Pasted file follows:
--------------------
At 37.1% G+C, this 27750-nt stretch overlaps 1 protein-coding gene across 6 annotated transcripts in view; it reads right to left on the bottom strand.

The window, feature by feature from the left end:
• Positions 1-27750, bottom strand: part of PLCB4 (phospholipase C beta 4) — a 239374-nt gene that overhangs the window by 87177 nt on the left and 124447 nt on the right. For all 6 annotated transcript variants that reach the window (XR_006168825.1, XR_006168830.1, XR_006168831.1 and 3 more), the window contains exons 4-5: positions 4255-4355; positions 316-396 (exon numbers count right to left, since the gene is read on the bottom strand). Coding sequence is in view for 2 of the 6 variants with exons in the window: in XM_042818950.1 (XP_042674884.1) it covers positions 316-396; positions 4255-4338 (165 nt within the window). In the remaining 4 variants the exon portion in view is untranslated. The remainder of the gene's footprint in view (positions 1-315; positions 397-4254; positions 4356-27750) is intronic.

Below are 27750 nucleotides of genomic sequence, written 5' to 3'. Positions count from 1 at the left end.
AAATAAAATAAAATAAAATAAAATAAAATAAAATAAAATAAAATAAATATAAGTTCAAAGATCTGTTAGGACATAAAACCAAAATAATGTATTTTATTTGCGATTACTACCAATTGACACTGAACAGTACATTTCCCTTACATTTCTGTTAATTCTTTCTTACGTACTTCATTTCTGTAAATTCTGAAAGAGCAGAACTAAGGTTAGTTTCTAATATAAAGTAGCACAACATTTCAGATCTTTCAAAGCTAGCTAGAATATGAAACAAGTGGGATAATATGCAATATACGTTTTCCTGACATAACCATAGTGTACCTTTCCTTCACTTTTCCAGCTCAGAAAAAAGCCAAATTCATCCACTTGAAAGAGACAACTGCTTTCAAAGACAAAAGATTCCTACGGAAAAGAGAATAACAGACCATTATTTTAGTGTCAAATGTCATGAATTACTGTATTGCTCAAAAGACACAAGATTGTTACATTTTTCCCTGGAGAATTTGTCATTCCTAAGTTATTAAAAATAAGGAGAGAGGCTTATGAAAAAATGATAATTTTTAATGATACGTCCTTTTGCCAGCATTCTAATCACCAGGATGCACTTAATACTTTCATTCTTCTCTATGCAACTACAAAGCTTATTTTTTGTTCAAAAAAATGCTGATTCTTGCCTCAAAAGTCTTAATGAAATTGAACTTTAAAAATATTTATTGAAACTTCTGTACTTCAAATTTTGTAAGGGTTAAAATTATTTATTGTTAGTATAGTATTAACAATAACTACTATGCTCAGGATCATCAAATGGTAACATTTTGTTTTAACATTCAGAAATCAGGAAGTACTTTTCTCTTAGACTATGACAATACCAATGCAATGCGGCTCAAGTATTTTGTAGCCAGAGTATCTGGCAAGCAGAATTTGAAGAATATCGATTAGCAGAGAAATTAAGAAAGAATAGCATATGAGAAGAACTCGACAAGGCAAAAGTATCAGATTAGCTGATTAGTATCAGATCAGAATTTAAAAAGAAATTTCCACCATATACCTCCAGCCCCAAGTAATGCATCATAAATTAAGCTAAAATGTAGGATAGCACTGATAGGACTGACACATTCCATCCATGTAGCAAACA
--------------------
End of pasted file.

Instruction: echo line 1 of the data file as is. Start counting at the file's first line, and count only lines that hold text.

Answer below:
At 37.1% G+C, this 27750-nt stretch overlaps 1 protein-coding gene across 6 annotated transcripts in view; it reads right to left on the bottom strand.